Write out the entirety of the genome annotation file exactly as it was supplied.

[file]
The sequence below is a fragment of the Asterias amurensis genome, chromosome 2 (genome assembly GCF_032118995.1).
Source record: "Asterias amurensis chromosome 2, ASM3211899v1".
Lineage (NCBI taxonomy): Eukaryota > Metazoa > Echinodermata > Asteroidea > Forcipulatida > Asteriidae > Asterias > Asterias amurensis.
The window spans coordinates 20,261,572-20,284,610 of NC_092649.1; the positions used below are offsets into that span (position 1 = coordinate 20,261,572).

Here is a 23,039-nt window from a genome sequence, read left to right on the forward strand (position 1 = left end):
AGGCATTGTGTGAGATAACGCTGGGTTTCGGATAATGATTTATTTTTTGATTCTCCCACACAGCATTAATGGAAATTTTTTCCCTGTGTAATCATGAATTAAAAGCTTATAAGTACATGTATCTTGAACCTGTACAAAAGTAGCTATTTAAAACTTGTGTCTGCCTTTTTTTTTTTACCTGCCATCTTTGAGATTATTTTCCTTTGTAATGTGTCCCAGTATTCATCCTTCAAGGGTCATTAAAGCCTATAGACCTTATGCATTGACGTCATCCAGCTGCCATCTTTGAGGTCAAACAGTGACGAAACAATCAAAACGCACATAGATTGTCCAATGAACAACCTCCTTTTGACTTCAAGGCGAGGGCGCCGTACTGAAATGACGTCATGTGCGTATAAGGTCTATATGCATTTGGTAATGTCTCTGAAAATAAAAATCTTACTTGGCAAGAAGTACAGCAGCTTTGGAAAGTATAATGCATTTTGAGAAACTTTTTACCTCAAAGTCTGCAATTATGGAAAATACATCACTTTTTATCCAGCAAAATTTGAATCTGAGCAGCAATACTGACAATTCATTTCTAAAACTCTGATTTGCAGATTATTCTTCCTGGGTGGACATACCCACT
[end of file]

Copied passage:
The sequence below is a fragment of the Asterias amurensis genome, chromosome 2 (genome assembly GCF_032118995.1).
Source record: "Asterias amurensis chromosome 2, ASM3211899v1".
Lineage (NCBI taxonomy): Eukaryota > Metazoa > Echinodermata > Asteroidea > Forcipulatida > Asteriidae > Asterias > Asterias amurensis.
The window spans coordinates 20,261,572-20,284,610 of NC_092649.1; the positions used below are offsets into that span (position 1 = coordinate 20,261,572).

Here is a 23,039-nt window from a genome sequence, read left to right on the forward strand (position 1 = left end):
AGGCATTGTGTGAGATAACGCTGGGTTTCGGATAATGATTTATTTTTTGATTCTCCCACACAGCATTAATGGAAATTTTTTCCCTGTGTAATCATGAATTAAAAGCTTATAAGTACATGTATCTTGAACCTGTACAAAAGTAGCTATTTAAAACTTGTGTCTGCCTTTTTTTTTTTACCTGCCATCTTTGAGATTATTTTCCTTTGTAATGTGTCCCAGTATTCATCCTTCAAGGGTCATTAAAGCCTATAGACCTTATGCATTGACGTCATCCAGCTGCCATCTTTGAGGTCAAACAGTGACGAAACAATCAAAACGCACATAGATTGTCCAATGAACAACCTCCTTTTGACTTCAAGGCGAGGGCGCCGTACTGAAATGACGTCATGTGCGTATAAGGTCTATATGCATTTGGTAATGTCTCTGAAAATAAAAATCTTACTTGGCAAGAAGTACAGCAGCTTTGGAAAGTATAATGCATTTTGAGAAACTTTTTACCTCAAAGTCTGCAATTATGGAAAATACATCACTTTTTATCCAGCAAAATTTGAATCTGAGCAGCAATACTGACAATTCATTTCTAAAACTCTGATTTGCAGATTATTCTTCCTGGGTGGACATACCCACT